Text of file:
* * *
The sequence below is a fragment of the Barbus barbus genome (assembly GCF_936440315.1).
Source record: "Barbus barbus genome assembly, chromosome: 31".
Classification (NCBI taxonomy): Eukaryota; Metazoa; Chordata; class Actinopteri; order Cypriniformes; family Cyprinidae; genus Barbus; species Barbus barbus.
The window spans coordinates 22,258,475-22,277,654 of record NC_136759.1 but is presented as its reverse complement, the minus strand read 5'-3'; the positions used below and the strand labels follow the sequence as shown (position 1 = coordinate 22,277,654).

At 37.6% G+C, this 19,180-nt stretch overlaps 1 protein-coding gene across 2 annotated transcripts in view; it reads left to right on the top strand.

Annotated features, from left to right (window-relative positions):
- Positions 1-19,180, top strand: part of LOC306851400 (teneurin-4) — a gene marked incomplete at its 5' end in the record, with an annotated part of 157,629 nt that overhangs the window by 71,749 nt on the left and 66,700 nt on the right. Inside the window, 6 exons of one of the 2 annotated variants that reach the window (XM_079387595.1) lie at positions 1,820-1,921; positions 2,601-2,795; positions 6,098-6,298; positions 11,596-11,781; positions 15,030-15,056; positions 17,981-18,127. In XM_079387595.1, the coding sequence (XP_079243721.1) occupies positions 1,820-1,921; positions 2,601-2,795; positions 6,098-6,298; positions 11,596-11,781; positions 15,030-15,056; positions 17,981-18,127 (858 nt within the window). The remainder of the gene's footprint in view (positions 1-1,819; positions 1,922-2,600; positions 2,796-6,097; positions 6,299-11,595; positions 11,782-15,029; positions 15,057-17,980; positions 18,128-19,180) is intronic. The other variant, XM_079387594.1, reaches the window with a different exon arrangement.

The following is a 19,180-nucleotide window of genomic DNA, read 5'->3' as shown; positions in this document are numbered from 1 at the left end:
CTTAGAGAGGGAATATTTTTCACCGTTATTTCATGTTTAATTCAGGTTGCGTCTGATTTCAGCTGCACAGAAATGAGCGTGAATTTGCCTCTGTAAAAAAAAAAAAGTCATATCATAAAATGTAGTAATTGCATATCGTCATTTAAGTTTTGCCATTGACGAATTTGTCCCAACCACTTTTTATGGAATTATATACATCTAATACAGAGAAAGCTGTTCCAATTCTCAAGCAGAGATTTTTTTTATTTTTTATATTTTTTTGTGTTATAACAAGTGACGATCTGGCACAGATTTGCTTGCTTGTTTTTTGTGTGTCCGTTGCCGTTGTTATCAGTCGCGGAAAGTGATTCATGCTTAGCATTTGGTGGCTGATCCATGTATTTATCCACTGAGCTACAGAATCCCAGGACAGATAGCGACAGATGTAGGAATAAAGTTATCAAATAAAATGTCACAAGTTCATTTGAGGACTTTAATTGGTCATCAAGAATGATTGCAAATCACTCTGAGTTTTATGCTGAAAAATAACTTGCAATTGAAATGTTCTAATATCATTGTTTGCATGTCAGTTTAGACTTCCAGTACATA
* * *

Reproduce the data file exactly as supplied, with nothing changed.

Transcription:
The sequence below is a fragment of the Barbus barbus genome (assembly GCF_936440315.1).
Source record: "Barbus barbus genome assembly, chromosome: 31".
Classification (NCBI taxonomy): Eukaryota; Metazoa; Chordata; class Actinopteri; order Cypriniformes; family Cyprinidae; genus Barbus; species Barbus barbus.
The window spans coordinates 22,258,475-22,277,654 of record NC_136759.1 but is presented as its reverse complement, the minus strand read 5'-3'; the positions used below and the strand labels follow the sequence as shown (position 1 = coordinate 22,277,654).

At 37.6% G+C, this 19,180-nt stretch overlaps 1 protein-coding gene across 2 annotated transcripts in view; it reads left to right on the top strand.

Annotated features, from left to right (window-relative positions):
- Positions 1-19,180, top strand: part of LOC306851400 (teneurin-4) — a gene marked incomplete at its 5' end in the record, with an annotated part of 157,629 nt that overhangs the window by 71,749 nt on the left and 66,700 nt on the right. Inside the window, 6 exons of one of the 2 annotated variants that reach the window (XM_079387595.1) lie at positions 1,820-1,921; positions 2,601-2,795; positions 6,098-6,298; positions 11,596-11,781; positions 15,030-15,056; positions 17,981-18,127. In XM_079387595.1, the coding sequence (XP_079243721.1) occupies positions 1,820-1,921; positions 2,601-2,795; positions 6,098-6,298; positions 11,596-11,781; positions 15,030-15,056; positions 17,981-18,127 (858 nt within the window). The remainder of the gene's footprint in view (positions 1-1,819; positions 1,922-2,600; positions 2,796-6,097; positions 6,299-11,595; positions 11,782-15,029; positions 15,057-17,980; positions 18,128-19,180) is intronic. The other variant, XM_079387594.1, reaches the window with a different exon arrangement.

The following is a 19,180-nucleotide window of genomic DNA, read 5'->3' as shown; positions in this document are numbered from 1 at the left end:
CTTAGAGAGGGAATATTTTTCACCGTTATTTCATGTTTAATTCAGGTTGCGTCTGATTTCAGCTGCACAGAAATGAGCGTGAATTTGCCTCTGTAAAAAAAAAAAAGTCATATCATAAAATGTAGTAATTGCATATCGTCATTTAAGTTTTGCCATTGACGAATTTGTCCCAACCACTTTTTATGGAATTATATACATCTAATACAGAGAAAGCTGTTCCAATTCTCAAGCAGAGATTTTTTTTATTTTTTATATTTTTTTGTGTTATAACAAGTGACGATCTGGCACAGATTTGCTTGCTTGTTTTTTGTGTGTCCGTTGCCGTTGTTATCAGTCGCGGAAAGTGATTCATGCTTAGCATTTGGTGGCTGATCCATGTATTTATCCACTGAGCTACAGAATCCCAGGACAGATAGCGACAGATGTAGGAATAAAGTTATCAAATAAAATGTCACAAGTTCATTTGAGGACTTTAATTGGTCATCAAGAATGATTGCAAATCACTCTGAGTTTTATGCTGAAAAATAACTTGCAATTGAAATGTTCTAATATCATTGTTTGCATGTCAGTTTAGACTTCCAGTACATA